The 2023-2024 winter flu season has seen a resurgence in bird flu aka Highly Pathogenic Avian Influenza (HPAI) H5N1 cases. With the panzootic flu strain reaching the end of its second full year and deaths still being regularly recorded in domestic flocks, wild birds, and mammals, producers and processors must consider long-term mitigation and management solutions to what may become an endemic strain.
Cases in Domestic Flocks
Farmers are still suffering as they try to protect their flocks while minimizing profit loss. With over 81 million birds affected since HPAI arrived in the U.S. in 2022 and 3.8 million birds affected in the last 30 days, this is an ongoing struggle without a clear resolution. HPAI has been found in commercial or backyard flocks in 47 states in the U.S. This winter, outbreaks have affected egg laying and meat flocks across the country:
- According to the January USDA Egg Market Report, egg inventory is down by an average of 10% across the country, with the Southwest region (which includes California) down by over 25%;
- In Kansas, new outbreaks in local gamebird producers as well as egg and meat productions are being reported weekly; and
- In Wisconsin, a meat turkey farm had 41,000 birds culled due to infection.
And while serious discussions regarding the viability of domestic poultry vaccination have commenced, no decision has been reached yet.
The last 30 days
Cases in Wild Birds
Wild birds have been and remain a key transmitter of HPAI to domestic flocks. Wild bird cases of HPAI have been documented in all 50 states and mass mortality events are still occurring. Wildlife rehabilitation facilities have indicated that HPAI cases account for nearly half of all of their bird intakes. In recent months, species that have been affected by HPAI include but not limited to:
- Birds of prey, such as eagles, owls, and vultures;
- Gulls, terns, and pelicans; and
- Endangered species—21 California Condors, which makes up 6% of the wild population of the species, have perished.
While the number of wild cases may seem small compared to domestic flocks, it’s important to understand that very few wild birds are actually tested for HPAI; therefore, the numbers reflected in official statistics are likely undercounted. This means that the risk of HPAI transmission from wild birds to domestic flocks remains high.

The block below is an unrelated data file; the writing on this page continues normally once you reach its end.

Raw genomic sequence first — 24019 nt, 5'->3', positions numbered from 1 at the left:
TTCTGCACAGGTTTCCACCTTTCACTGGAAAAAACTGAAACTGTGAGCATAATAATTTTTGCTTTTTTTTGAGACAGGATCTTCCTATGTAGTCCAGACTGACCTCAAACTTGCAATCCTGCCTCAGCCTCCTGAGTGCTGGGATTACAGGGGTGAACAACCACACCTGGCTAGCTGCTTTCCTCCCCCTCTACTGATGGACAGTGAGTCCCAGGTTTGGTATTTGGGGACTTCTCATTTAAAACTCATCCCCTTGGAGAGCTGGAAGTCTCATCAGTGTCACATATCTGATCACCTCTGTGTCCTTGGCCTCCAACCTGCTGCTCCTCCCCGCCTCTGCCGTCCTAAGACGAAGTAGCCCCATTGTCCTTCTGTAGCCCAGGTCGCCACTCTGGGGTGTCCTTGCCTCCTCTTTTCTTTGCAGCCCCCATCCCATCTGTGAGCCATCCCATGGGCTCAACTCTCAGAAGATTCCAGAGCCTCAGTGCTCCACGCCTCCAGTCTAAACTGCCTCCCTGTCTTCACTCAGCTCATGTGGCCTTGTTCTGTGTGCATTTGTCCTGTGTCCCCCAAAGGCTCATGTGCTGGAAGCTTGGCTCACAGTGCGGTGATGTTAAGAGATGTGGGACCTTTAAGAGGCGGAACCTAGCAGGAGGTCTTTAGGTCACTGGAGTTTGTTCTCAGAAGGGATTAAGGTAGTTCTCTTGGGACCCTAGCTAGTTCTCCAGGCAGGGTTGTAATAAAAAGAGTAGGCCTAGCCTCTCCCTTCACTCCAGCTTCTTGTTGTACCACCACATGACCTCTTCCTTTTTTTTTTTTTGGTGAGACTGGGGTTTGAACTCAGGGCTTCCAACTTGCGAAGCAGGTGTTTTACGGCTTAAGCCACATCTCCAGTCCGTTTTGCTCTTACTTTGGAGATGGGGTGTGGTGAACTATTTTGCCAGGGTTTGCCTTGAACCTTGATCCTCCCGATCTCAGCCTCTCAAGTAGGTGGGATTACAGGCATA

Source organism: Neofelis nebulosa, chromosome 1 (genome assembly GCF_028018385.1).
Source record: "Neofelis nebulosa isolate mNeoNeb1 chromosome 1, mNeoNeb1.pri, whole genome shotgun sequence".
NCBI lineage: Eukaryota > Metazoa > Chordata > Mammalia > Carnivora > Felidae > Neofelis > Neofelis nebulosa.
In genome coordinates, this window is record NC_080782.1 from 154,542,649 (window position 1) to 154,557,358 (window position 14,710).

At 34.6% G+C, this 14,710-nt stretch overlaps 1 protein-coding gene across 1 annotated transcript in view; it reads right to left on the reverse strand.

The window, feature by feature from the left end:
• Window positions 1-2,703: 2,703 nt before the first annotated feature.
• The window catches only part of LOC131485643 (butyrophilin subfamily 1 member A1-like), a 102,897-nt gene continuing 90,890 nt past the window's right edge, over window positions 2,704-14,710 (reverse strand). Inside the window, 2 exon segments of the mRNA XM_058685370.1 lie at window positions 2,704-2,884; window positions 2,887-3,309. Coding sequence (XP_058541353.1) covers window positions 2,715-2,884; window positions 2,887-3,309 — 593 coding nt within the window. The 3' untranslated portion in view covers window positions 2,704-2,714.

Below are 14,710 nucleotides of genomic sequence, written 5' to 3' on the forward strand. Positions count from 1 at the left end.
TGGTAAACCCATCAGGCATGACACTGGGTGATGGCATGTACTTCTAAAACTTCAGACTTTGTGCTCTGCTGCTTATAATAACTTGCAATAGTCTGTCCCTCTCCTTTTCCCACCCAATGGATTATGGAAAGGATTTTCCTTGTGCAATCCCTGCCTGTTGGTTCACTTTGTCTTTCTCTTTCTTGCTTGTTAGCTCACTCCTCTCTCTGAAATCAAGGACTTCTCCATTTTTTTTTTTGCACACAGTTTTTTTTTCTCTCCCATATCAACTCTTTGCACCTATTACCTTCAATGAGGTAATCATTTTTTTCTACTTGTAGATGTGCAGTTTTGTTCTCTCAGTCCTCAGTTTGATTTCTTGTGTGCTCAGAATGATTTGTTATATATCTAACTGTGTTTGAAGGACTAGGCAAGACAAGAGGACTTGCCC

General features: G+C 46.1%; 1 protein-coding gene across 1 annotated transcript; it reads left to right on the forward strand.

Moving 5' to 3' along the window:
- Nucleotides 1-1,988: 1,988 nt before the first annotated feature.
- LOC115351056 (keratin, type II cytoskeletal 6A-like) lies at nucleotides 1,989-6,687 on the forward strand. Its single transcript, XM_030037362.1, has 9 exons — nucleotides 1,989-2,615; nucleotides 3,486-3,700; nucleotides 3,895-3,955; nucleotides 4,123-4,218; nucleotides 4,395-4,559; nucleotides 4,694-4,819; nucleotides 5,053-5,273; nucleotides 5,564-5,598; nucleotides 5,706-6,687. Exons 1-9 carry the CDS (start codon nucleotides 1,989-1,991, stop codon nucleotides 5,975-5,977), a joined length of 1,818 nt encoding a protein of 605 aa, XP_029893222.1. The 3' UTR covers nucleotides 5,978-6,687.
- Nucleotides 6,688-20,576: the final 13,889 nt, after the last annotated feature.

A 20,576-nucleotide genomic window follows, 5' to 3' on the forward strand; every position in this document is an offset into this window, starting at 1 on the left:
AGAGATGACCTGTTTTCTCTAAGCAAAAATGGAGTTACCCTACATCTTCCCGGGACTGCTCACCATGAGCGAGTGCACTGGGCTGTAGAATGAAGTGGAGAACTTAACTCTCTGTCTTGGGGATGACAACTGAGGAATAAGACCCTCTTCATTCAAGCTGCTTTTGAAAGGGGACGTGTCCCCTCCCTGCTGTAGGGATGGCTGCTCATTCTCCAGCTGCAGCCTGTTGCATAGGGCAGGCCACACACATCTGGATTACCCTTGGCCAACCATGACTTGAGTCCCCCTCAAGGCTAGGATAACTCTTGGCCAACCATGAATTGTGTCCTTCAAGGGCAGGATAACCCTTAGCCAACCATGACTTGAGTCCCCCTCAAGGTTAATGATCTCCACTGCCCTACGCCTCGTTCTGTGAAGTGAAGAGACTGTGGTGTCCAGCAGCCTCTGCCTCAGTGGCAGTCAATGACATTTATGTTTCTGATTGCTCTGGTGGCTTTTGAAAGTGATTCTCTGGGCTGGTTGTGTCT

Cases in Mammals
Unfortunately, domestic and wild birds are not the only animals being affected by HPAI. Mammals, too, are becoming infected, falling ill, and dying from HPAI, most likely by consuming infected birds. Affected species include, but are not limited to:
- Domestic mammals, such as pet cats and mink;
- Predators, such as coyotes, foxes, bobcats, and bears; and
- Other mammals, such as raccoons, opossum, skunks, and otters.
Every time HPAI spills over from birds to mammals there is concern the virus will mutate or merge with a mammalian strain of influenza and spread more easily between mammals. This possibility is especially worrisome for livestock operations, so it is necessary to continually protect facility health by deterring nuisance birds from production and processing properties.
This is an ongoing situation that Wild Goose Chase is monitoring very carefully. To ensure continued biosecurity and the safety of domestic flocks, livestock, and domestic mammals, we recommend the following.
Domestic Flocks & Livestock
Continue implementing heightened biosecurity measures to protect egg-laying chickens, poultry, and livestock operations. As HPAI can be spread by wild birds, it is paramount to ensure they have as little presence on your property as possible; wild birds are often attracted to these properties because they reliably provide food and water sources. An automated laser system specifically designed to deter and manage nuisance wild birds can significantly reduce the risk of HPAI contamination at your production and processing facilities.
Avoid feeding raw poultry or wild bird products to domestic pets. Prevent pets, especially bird hunting dogs, from ingesting any wild birds and limit their exposure to birds as much as possible. While it is likely that some pets have already become infected, small animal veterinarians are not testing for avian flu like wildlife officials are, so data is currently unavailable.
Safeguard Flocks with Wild Goose Chase
Since the 2014-2015 HPAI outbreak, Wild Goose Chase has helped poultry farmers, egg producers, and livestock processing facilities maintain heightened biosecurity measures through the deployment of automated laser systems. To learn more about how automated lasers keep wild birds away from domestic flocks, or to schedule a site evaluation, contact us.